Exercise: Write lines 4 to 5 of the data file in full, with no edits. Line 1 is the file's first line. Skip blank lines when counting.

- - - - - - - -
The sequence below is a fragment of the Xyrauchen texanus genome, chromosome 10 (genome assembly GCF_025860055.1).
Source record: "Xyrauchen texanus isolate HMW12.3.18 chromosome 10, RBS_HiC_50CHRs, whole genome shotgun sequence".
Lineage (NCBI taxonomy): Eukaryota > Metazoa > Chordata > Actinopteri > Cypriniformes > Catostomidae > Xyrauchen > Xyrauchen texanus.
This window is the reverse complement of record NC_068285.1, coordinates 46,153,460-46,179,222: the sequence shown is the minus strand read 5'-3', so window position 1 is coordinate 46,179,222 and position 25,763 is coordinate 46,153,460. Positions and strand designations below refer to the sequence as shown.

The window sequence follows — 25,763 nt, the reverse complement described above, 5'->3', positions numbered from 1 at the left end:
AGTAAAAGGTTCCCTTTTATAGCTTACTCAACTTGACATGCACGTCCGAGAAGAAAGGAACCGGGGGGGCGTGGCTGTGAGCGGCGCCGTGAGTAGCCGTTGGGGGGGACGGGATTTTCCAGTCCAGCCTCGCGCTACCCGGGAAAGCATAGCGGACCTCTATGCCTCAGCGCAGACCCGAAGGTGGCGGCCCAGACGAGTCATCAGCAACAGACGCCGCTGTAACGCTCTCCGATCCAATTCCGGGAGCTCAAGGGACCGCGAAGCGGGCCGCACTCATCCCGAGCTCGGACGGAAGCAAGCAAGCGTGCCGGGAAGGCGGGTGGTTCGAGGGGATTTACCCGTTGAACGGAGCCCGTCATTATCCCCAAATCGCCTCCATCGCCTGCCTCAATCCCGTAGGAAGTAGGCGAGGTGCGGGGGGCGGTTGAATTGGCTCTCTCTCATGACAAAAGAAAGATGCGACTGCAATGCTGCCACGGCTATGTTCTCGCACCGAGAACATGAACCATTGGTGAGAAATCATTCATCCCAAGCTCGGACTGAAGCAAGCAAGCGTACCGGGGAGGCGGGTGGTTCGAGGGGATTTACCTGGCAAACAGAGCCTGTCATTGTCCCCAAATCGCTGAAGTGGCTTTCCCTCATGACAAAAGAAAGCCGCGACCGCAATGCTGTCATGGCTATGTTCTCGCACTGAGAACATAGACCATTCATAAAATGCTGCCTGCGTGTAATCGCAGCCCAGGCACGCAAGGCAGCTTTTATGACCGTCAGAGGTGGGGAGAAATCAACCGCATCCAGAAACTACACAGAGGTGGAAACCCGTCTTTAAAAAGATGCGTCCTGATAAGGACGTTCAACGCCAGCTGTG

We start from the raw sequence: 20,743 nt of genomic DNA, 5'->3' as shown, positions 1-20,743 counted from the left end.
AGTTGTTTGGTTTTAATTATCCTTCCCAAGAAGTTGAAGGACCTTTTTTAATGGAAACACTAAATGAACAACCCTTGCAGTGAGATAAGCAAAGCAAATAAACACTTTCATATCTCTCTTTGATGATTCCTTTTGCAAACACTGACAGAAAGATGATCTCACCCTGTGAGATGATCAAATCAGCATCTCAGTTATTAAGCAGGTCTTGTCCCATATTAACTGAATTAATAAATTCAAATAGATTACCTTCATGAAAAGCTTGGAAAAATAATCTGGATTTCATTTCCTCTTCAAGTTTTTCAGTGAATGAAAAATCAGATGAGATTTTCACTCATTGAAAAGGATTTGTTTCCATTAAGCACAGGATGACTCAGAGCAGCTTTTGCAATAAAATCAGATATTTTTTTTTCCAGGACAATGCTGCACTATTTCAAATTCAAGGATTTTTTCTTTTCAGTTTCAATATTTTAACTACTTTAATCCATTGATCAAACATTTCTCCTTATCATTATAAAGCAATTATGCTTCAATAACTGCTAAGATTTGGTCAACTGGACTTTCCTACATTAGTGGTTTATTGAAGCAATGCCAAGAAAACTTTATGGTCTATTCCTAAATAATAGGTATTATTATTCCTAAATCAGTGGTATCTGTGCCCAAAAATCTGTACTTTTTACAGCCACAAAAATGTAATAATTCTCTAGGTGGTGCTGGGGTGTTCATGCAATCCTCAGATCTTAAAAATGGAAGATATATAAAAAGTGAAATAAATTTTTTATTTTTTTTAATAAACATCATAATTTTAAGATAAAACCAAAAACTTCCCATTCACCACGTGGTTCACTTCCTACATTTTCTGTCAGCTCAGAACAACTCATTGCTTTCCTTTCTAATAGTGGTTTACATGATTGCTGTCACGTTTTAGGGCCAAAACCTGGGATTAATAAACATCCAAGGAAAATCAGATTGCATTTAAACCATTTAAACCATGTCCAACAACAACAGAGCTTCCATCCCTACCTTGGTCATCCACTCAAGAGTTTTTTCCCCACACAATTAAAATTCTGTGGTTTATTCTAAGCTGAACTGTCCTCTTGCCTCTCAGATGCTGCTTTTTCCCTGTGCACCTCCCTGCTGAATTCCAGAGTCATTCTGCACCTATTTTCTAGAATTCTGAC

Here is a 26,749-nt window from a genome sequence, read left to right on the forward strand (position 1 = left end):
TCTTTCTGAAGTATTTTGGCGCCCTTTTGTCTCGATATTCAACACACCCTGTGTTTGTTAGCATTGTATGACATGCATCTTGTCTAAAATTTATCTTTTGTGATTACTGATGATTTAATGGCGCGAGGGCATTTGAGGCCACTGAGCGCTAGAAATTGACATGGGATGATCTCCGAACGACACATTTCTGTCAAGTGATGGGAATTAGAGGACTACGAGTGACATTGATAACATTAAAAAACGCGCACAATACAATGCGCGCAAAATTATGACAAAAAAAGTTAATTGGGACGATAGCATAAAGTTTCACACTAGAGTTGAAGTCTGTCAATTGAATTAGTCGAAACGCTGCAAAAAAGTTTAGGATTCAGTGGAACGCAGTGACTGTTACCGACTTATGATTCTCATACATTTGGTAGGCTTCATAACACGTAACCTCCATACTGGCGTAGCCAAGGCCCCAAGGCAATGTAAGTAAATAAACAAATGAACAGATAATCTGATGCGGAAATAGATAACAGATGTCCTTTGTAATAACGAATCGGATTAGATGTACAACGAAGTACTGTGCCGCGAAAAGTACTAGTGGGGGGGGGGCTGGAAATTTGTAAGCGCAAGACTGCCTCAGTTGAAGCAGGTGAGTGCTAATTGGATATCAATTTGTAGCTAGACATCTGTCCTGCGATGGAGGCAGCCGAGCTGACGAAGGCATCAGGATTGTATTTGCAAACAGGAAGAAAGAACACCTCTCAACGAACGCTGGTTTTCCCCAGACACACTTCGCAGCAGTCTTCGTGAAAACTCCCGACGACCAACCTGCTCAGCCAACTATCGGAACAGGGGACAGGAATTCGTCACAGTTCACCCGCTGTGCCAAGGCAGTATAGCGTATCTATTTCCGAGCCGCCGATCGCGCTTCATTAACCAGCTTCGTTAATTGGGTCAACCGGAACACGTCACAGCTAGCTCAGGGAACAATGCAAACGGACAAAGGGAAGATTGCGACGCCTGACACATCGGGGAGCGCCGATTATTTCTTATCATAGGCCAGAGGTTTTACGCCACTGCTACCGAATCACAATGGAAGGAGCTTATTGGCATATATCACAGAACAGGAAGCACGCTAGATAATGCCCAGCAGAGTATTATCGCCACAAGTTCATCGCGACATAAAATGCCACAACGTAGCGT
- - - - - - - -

This window is the reverse complement of record NC_068285.1, coordinates 46,153,460-46,179,222: the sequence shown is the minus strand read 5'-3', so window position 1 is coordinate 46,179,222 and position 25,763 is coordinate 46,153,460. Positions and strand designations below refer to the sequence as shown.

The window sequence follows — 25,763 nt, the reverse complement described above, 5'->3', positions numbered from 1 at the left end: